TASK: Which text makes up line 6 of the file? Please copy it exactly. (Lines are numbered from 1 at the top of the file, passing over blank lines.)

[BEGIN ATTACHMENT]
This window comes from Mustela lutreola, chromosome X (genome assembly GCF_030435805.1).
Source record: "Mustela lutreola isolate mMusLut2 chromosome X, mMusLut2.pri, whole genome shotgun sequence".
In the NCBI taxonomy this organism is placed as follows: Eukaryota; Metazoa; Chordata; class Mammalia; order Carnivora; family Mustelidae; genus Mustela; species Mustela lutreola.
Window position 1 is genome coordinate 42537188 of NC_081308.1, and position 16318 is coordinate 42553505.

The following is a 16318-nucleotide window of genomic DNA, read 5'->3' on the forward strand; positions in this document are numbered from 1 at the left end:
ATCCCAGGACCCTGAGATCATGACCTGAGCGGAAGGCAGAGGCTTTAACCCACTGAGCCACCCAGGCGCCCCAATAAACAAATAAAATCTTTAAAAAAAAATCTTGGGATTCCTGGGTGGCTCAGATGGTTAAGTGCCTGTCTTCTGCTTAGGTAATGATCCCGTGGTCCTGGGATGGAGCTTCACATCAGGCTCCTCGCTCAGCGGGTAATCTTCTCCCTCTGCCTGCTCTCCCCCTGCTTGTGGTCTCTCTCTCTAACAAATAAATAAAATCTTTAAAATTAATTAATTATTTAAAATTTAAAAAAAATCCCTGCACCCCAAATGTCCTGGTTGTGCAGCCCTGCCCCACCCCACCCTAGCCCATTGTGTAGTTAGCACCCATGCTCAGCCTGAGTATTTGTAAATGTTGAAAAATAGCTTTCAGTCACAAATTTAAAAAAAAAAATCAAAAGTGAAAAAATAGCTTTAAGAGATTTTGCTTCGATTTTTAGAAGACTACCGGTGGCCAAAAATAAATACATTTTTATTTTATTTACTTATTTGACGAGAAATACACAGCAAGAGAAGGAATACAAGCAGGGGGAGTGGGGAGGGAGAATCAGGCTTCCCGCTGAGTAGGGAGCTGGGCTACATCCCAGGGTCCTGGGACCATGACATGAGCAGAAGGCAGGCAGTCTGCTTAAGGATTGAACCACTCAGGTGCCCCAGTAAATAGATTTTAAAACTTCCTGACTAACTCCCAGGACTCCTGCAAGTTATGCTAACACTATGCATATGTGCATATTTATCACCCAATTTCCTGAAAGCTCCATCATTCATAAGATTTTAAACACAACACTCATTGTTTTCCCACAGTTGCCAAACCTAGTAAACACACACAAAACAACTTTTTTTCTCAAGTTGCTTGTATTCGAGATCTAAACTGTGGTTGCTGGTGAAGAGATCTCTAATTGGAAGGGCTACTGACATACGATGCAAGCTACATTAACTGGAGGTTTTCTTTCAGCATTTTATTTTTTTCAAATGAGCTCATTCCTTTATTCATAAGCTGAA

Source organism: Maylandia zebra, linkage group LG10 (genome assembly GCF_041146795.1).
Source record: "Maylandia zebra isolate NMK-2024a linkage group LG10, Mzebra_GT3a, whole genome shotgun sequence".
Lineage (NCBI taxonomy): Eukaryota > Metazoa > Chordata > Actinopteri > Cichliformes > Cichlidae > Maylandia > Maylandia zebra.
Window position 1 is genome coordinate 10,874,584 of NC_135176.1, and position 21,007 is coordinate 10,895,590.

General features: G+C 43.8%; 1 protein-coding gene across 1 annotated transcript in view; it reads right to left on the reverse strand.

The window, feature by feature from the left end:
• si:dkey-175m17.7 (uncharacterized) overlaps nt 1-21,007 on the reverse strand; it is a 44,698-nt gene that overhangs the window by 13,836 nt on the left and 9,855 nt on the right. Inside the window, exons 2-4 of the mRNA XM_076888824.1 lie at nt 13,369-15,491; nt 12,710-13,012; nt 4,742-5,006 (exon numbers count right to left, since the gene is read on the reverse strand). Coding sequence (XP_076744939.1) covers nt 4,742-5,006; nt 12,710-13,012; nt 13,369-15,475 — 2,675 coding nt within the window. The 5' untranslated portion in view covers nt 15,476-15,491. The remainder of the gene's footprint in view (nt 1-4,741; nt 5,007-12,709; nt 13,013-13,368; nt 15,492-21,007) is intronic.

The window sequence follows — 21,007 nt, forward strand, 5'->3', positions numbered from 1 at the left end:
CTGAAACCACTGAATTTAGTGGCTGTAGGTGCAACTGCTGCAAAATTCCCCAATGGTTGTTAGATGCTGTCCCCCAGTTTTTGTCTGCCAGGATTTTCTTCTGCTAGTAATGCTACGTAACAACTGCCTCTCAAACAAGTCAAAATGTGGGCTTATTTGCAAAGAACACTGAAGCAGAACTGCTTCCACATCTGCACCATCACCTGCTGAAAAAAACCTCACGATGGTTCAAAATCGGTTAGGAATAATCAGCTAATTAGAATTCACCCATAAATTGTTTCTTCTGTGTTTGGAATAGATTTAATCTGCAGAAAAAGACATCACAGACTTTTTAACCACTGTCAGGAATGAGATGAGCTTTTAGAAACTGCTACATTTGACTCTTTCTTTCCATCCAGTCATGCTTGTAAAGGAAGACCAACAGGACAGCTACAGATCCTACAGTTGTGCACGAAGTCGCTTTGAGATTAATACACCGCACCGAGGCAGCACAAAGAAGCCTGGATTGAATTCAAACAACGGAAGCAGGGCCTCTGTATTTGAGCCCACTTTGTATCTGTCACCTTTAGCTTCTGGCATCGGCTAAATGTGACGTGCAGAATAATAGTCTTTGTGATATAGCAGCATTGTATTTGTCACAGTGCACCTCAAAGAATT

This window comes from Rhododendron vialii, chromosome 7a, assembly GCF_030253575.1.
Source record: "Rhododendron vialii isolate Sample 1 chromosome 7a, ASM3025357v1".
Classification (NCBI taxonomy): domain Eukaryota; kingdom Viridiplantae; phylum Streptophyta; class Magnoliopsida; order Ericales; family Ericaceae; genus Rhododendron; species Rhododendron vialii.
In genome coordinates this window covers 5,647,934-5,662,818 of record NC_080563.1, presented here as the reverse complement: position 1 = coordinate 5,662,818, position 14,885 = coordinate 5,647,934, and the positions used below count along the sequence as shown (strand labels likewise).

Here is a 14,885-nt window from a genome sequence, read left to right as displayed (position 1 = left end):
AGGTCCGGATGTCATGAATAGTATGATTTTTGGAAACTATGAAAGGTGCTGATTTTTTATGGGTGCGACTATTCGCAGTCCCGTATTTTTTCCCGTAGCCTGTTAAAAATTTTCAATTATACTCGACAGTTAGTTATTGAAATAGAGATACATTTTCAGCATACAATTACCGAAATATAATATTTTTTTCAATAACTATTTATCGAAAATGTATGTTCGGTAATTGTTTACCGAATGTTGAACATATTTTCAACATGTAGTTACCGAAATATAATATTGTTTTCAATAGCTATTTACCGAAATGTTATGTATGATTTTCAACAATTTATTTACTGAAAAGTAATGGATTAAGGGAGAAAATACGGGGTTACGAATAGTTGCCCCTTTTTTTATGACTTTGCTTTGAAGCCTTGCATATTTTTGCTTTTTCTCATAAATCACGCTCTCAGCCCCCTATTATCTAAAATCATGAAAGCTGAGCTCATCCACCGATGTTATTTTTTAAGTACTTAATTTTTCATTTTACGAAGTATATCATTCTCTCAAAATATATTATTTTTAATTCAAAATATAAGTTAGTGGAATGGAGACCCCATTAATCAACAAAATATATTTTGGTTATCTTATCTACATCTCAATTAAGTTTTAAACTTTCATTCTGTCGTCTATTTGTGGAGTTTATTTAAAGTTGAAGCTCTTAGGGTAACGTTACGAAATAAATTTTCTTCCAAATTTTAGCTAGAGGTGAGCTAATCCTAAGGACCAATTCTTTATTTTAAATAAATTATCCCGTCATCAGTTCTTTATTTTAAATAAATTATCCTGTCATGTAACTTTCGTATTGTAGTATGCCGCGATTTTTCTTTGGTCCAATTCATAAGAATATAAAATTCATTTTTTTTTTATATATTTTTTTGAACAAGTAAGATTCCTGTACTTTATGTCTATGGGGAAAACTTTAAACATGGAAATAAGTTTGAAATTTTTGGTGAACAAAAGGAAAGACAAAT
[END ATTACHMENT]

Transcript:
ATCCCAGGACCCTGAGATCATGACCTGAGCGGAAGGCAGAGGCTTTAACCCACTGAGCCACCCAGGCGCCCCAATAAACAAATAAAATCTTTAAAAAAAAATCTTGGGATTCCTGGGTGGCTCAGATGGTTAAGTGCCTGTCTTCTGCTTAGGTAATGATCCCGTGGTCCTGGGATGGAGCTTCACATCAGGCTCCTCGCTCAGCGGGTAATCTTCTCCCTCTGCCTGCTCTCCCCCTGCTTGTGGTCTCTCTCTCTAACAAATAAATAAAATCTTTAAAATTAATTAATTATTTAAAATTTAAAAAAAATCCCTGCACCCCAAATGTCCTGGTTGTGCAGCCCTGCCCCACCCCACCCTAGCCCATTGTGTAGTTAGCACCCATGCTCAGCCTGAGTATTTGTAAATGTTGAAAAATAGCTTTCAGTCACAAATTTAAAAAAAAAAATCAAAAGTGAAAAAATAGCTTTAAGAGATTTTGCTTCGATTTTTAGAAGACTACCGGTGGCCAAAAATAAATACATTTTTATTTTATTTACTTATTTGACGAGAAATACACAGCAAGAGAAGGAATACAAGCAGGGGGAGTGGGGAGGGAGAATCAGGCTTCCCGCTGAGTAGGGAGCTGGGCTACATCCCAGGGTCCTGGGACCATGACATGAGCAGAAGGCAGGCAGTCTGCTTAAGGATTGAACCACTCAGGTGCCCCAGTAAATAGATTTTAAAACTTCCTGACTAACTCCCAGGACTCCTGCAAGTTATGCTAACACTATGCATATGTGCATATTTATCACCCAATTTCCTGAAAGCTCCATCATTCATAAGATTTTAAACACAACACTCATTGTTTTCCCACAGTTGCCAAACCTAGTAAACACACACAAAACAACTTTTTTTCTCAAGTTGCTTGTATTCGAGATCTAAACTGTGGTTGCTGGTGAAGAGATCTCTAATTGGAAGGGCTACTGACATACGATGCAAGCTACATTAACTGGAGGTTTTCTTTCAGCATTTTATTTTTTTCAAATGAGCTCATTCCTTTATTCATAAGCTGAA